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Hum Resour Health. 2017 Sep 22;15(1):70. doi: 10.1186/s12960-017-0240-1.

A study of human resource competencies required to implement community rehabilitation in less resourced settings.

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Centre for Global Health, Trinity College Dublin, 7-9 Leinster Street South, Dublin 2, Ireland.
Department of Psychology, Maynooth University, John Hume Building, Maynooth University North Campus, Co. Kildare, Ireland.
Faculty of Medicine and Health Sciences, Centre for Rehabilitation Studies, Stellenbosch University, P.O. Box 241, Cape Town, 8000, South Africa.
Olomouc University Social Health Institute, PalackĂ˝ University, UniverzitnĂ­ 22, 771 11, Olomouc, Czech Republic.
Centre for Global Health, Trinity College Dublin, 7-9 Leinster Street South, Dublin 2, Ireland.
School of Psychology, Massey University, Private Bag 102-904, North Shore, Auckland, 0745, New Zealand.
International Centre for Evidence in Disability, London School of Hygiene and Tropical Medicine, Keppel Street, London, WC1E 7HT, England.
School of Nursing, Midwifery, and Health Systems, UCD Health Sciences Centre, University College Dublin, Belfield, Dublin 4, Ireland.
Department of Health Research, SINTEF Technology and Society, P.O. Box 124 Blindern, NO-0314, Oslo, Norway.
Faculty of Medicine and Health Sciences, Department of Neuromedicine and Movement Science, Norwegian University of Science and Technology, N-7491, Trondheim, Norway.
Department of Sociology, University of New Brunswick, P.O. Box 4400, Fredericton, New Brunswick, E3B 5A3, Canada.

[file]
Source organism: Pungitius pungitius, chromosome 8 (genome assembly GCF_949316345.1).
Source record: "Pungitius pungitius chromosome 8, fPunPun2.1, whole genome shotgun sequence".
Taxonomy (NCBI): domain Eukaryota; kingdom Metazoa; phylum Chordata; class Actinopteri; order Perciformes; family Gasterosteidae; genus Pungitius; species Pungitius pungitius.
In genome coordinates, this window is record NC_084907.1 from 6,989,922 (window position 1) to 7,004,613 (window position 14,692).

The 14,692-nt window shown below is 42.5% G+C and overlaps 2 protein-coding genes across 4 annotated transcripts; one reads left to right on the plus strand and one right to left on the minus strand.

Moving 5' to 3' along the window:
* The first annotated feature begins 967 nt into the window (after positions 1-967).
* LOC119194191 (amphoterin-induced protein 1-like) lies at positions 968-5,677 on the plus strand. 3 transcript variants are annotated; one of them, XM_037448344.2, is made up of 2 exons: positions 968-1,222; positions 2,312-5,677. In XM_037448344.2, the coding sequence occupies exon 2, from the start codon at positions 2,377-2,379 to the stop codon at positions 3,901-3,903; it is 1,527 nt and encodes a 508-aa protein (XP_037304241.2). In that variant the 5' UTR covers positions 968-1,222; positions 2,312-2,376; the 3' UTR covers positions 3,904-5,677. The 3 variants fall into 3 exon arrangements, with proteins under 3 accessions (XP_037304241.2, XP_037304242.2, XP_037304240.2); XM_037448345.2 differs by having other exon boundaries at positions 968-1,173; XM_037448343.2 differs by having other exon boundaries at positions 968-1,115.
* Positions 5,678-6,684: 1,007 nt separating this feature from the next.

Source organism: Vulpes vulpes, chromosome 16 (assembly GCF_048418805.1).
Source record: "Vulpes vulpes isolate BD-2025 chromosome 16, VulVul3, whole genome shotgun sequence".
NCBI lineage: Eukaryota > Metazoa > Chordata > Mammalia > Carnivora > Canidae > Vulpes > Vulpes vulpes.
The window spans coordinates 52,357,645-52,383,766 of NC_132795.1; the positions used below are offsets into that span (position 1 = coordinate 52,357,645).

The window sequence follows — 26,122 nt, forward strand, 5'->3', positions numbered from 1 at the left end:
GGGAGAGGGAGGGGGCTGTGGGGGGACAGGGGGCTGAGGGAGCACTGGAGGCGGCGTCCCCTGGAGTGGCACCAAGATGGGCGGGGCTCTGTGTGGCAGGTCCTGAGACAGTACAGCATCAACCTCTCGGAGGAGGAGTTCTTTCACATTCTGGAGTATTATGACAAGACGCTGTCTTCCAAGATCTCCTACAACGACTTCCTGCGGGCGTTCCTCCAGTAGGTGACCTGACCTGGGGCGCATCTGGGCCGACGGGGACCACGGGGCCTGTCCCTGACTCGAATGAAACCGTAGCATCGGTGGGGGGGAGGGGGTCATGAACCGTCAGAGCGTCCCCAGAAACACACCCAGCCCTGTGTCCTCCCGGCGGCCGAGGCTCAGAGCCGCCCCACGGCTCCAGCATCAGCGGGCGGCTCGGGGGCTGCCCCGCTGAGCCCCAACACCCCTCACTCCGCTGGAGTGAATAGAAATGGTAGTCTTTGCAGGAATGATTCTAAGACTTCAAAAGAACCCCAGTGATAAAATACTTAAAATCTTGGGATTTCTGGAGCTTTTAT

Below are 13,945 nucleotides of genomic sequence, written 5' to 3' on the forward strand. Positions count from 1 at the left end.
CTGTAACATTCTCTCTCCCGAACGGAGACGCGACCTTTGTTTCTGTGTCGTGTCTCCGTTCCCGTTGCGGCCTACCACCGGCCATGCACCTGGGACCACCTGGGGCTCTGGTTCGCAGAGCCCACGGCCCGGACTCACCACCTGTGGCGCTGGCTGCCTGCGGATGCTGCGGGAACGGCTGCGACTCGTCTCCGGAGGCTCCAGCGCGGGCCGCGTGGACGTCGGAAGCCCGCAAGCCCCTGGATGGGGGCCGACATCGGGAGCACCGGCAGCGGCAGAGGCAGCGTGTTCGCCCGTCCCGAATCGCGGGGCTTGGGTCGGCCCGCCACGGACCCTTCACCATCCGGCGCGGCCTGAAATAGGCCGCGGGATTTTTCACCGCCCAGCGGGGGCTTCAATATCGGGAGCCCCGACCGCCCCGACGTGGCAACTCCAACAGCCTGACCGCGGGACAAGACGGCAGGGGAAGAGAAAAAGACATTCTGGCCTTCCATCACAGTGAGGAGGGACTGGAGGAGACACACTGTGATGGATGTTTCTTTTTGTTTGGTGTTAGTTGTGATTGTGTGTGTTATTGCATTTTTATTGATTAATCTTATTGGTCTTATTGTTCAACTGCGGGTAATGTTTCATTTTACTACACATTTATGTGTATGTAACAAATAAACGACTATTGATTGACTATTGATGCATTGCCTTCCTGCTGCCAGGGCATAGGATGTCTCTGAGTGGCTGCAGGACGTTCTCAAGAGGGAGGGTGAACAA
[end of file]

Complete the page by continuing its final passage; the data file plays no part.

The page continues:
It is estimated that over one billion persons worldwide have some form of disability. However, there is lack of knowledge and prioritisation of how to serve the needs and provide opportunities for people with disabilities. The community-based rehabilitation (CBR) guidelines, with sufficient and sustained support, can assist in providing access to rehabilitation services, especially in less resourced settings with low resources for rehabilitation. In line with strengthening the implementation of the health-related CBR guidelines, this study aimed to determine what workforce characteristics at the community level enable quality rehabilitation services, with a focus primarily on less resourced settings.


This was a two-phase review study using (1) a relevant literature review informed by realist synthesis methodology and (2) Delphi survey of the opinions of relevant stakeholders regarding the findings of the review. It focused on individuals (health professionals, lay health workers, community rehabilitation workers) providing services for persons with disabilities in less resourced settings.


Thirty-three articles were included in this review. Three Delphi iterations with 19 participants were completed. Taken together, these produced 33 recommendations for developing health-related rehabilitation services. Several general principles for configuring the community rehabilitation workforce emerged: community-based initiatives can allow services to reach more vulnerable populations; the need for supportive and structured supervision at the facility level; core skills likely include case management, social protection, monitoring and record keeping, counselling skills and mechanisms for referral; community ownership; training in CBR matrix and advocacy; a tiered/teamwork system of service delivery; and training should take a rights-based approach, include practical components, and involve persons with disabilities in the delivery and planning.


This research can contribute to implementing the WHO guidelines on the interaction between the health sector and CBR, particularly in the context of the Framework for Action for Strengthening Health Systems, in which human resources is one of six components. Realist syntheses can provide policy makers with detailed and practical information regarding complex health interventions, which may be valuable when planning and implementing programmes.


Community-based rehabilitation; Delphi study; Human resources; Low resource settings; Realist synthesis; Rehabilitation

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